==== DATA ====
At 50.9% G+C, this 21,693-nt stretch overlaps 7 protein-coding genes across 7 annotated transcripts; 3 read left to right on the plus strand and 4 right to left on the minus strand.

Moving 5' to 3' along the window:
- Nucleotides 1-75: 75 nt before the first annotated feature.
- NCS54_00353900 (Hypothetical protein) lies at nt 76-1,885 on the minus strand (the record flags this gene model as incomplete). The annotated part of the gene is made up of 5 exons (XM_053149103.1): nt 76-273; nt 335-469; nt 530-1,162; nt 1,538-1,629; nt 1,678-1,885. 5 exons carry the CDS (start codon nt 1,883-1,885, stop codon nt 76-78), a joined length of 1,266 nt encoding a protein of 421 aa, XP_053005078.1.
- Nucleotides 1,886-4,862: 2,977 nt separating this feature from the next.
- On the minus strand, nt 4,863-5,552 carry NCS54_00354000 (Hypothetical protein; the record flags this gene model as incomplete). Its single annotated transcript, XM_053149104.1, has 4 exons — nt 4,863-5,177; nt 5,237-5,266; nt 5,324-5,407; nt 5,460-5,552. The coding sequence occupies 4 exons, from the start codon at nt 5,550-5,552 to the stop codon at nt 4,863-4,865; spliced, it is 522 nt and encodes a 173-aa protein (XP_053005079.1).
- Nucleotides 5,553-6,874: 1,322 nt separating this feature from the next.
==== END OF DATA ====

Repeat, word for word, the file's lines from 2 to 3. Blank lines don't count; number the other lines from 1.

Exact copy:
Moving 5' to 3' along the window:
- Nucleotides 1-75: 75 nt before the first annotated feature.